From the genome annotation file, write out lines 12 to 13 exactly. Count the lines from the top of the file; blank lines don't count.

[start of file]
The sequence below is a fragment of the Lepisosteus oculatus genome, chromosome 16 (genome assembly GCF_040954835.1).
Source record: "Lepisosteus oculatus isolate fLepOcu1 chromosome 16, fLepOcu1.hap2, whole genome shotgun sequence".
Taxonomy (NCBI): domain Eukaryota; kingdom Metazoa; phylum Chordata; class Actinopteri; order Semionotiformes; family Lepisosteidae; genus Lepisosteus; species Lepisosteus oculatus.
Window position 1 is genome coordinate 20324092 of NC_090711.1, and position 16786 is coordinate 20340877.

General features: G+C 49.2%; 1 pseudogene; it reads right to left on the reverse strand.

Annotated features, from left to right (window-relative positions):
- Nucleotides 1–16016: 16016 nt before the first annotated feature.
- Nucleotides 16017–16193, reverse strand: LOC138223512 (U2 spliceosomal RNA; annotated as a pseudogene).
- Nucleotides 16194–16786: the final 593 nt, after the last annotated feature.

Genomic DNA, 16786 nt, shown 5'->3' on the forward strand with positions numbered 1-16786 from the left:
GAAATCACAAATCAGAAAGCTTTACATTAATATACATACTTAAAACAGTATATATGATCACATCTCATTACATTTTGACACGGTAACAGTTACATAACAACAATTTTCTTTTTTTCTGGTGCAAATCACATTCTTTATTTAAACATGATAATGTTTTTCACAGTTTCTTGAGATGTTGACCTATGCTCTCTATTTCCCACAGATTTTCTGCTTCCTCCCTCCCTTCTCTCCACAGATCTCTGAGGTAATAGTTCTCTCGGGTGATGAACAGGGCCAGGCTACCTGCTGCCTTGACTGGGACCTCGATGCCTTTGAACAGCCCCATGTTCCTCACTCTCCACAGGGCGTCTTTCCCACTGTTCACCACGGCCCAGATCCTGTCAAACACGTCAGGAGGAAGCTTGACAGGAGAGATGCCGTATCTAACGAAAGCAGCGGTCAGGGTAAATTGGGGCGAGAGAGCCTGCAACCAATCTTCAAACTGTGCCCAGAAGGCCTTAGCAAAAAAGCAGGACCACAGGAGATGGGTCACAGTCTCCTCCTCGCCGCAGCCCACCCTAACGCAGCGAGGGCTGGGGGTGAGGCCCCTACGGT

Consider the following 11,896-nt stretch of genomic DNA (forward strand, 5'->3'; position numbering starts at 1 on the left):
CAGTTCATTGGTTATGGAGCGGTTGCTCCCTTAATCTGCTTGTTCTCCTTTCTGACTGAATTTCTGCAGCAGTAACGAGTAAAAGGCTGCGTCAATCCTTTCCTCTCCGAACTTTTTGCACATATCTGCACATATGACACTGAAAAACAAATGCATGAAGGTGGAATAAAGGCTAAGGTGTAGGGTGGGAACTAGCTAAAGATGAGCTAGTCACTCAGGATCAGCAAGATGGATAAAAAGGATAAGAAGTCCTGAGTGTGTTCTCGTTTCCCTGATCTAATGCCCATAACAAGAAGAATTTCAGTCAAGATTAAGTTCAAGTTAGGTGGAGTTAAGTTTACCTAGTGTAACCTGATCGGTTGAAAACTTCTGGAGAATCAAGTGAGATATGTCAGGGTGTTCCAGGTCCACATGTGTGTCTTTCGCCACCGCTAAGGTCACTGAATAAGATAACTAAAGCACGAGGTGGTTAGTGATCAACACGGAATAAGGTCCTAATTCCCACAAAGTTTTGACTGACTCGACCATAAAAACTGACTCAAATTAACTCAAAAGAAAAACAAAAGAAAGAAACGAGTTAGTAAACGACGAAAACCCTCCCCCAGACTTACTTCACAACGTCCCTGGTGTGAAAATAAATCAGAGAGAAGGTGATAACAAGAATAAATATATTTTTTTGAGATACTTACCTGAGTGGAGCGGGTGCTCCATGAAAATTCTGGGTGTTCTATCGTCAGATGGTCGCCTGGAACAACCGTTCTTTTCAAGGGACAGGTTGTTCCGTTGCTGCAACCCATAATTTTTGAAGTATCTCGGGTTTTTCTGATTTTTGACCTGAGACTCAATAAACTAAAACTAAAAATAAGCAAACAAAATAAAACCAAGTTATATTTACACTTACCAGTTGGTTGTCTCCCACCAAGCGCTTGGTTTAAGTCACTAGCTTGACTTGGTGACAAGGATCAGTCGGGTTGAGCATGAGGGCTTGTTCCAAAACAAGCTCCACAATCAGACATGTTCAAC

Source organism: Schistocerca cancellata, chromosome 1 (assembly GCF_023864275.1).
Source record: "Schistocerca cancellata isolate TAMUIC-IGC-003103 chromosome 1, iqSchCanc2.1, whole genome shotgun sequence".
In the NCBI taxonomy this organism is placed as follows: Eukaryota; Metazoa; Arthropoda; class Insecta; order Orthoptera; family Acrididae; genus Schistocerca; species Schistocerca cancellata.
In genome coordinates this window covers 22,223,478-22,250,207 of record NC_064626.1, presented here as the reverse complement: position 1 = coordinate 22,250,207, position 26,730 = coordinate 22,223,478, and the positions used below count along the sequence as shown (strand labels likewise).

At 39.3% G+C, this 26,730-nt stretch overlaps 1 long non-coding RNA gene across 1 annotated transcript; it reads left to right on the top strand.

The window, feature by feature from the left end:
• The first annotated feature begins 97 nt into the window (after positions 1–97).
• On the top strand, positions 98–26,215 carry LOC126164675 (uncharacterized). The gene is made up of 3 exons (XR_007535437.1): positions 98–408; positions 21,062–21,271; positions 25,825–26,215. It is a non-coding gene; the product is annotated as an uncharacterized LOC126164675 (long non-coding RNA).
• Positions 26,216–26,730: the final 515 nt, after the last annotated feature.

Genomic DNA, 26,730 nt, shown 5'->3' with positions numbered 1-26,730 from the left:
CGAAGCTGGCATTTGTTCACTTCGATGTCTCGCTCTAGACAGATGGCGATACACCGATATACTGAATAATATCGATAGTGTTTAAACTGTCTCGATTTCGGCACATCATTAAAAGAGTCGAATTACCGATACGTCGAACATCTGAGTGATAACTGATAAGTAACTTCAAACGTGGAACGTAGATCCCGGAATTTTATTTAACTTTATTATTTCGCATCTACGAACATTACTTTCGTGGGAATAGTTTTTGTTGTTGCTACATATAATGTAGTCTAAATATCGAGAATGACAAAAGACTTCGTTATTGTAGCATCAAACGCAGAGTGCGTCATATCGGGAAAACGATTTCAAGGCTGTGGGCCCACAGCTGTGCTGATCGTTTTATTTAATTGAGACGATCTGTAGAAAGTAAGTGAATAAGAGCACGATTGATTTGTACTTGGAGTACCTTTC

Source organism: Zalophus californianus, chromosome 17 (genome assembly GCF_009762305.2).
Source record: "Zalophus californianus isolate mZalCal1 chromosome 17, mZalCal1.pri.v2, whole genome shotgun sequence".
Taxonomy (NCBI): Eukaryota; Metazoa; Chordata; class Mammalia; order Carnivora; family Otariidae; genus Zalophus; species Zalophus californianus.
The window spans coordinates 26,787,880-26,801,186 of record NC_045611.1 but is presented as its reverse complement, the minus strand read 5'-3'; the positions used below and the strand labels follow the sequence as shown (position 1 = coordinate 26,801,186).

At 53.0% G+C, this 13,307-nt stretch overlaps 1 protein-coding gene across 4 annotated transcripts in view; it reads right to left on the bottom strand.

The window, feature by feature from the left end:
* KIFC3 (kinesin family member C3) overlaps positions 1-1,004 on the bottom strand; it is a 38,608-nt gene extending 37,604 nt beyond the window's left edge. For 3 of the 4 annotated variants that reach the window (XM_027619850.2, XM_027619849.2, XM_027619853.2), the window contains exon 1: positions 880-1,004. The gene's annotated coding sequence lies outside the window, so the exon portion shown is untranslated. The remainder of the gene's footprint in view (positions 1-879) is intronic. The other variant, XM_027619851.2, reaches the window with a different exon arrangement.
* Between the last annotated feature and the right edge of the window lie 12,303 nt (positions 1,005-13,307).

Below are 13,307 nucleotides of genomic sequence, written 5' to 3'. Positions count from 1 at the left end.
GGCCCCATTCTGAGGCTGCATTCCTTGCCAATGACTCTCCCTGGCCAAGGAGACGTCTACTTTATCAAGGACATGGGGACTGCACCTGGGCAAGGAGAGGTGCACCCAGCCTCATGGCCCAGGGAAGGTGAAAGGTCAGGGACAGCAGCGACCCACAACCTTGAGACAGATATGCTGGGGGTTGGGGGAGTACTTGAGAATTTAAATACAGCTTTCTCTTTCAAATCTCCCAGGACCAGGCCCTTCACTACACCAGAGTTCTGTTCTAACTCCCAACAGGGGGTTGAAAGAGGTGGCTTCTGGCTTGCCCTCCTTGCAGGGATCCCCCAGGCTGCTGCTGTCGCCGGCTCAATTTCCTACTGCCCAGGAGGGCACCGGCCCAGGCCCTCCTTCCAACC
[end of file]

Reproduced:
Consider the following 11,896-nt stretch of genomic DNA (forward strand, 5'->3'; position numbering starts at 1 on the left):
CAGTTCATTGGTTATGGAGCGGTTGCTCCCTTAATCTGCTTGTTCTCCTTTCTGACTGAATTTCTGCAGCAGTAACGAGTAAAAGGCTGCGTCAATCCTTTCCTCTCCGAACTTTTTGCACATATCTGCACATATGACACTGAAAAACAAATGCATGAAGGTGGAATAAAGGCTAAGGTGTAGGGTGGGAACTAGCTAAAGATGAGCTAGTCACTCAGGATCAGCAAGATGGATAAAAAGGATAAGAAGTCCTGAGTGTGTTCTCGTTTCCCTGATCTAATGCCCATAACAAGAAGAATTTCAGTCAAGATTAAGTTCAAGTTAGGTGGAGTTAAGTTTACCTAGTGTAACCTGATCGGTTGAAAACTTCTGGAGAATCAAGTGAGATATGTCAGGGTGTTCCAGGTCCACATGTGTGTCTTTCGCCACCGCTAAGGTCACTGAATAAGATAACTAAAGCACGAGGTGGTTAGTGATCAACACGGAATAAGGTCCTAATTCCCACAAAGTTTTGACTGACTCGACCATAAAAACTGACTCAAATTAACTCAAAAGAAAAACAAAAGAAAGAAACGAGTTAGTAAACGACGAAAACCCTCCCCCAGACTTACTTCACAACGTCCCTGGTGTGAAAATAAATCAGAGAGAAGGTGATAACAAGAATAAATATATTTTTTTGAGATACTTACCTGAGTGGAGCGGGTGCTCCATGAAAATTCTGGGTGTTCTATCGTCAGATGGTCGCCTGGAACAACCGTTCTTTTCAAGGGACAGGTTGTTCCGTTGCTGCAACCCATAATTTTTGAAGTATCTCGGGTTTTTCTGATTTTTGACCTGAGACTCAATAAACTAAAACTAAAAATAAGCAAACAAAATAAAACCAAGTTATATTTACACTTACCAGTTGGTTGTCTCCCACCAAGCGCTTGGTTTAAGTCACTAGCTTGACTTGGTGACAAGGATCAGTCGGGTTGAGCATGAGGGCTTGTTCCAAAACAAGCTCCACAATCAGACATGTTCAAC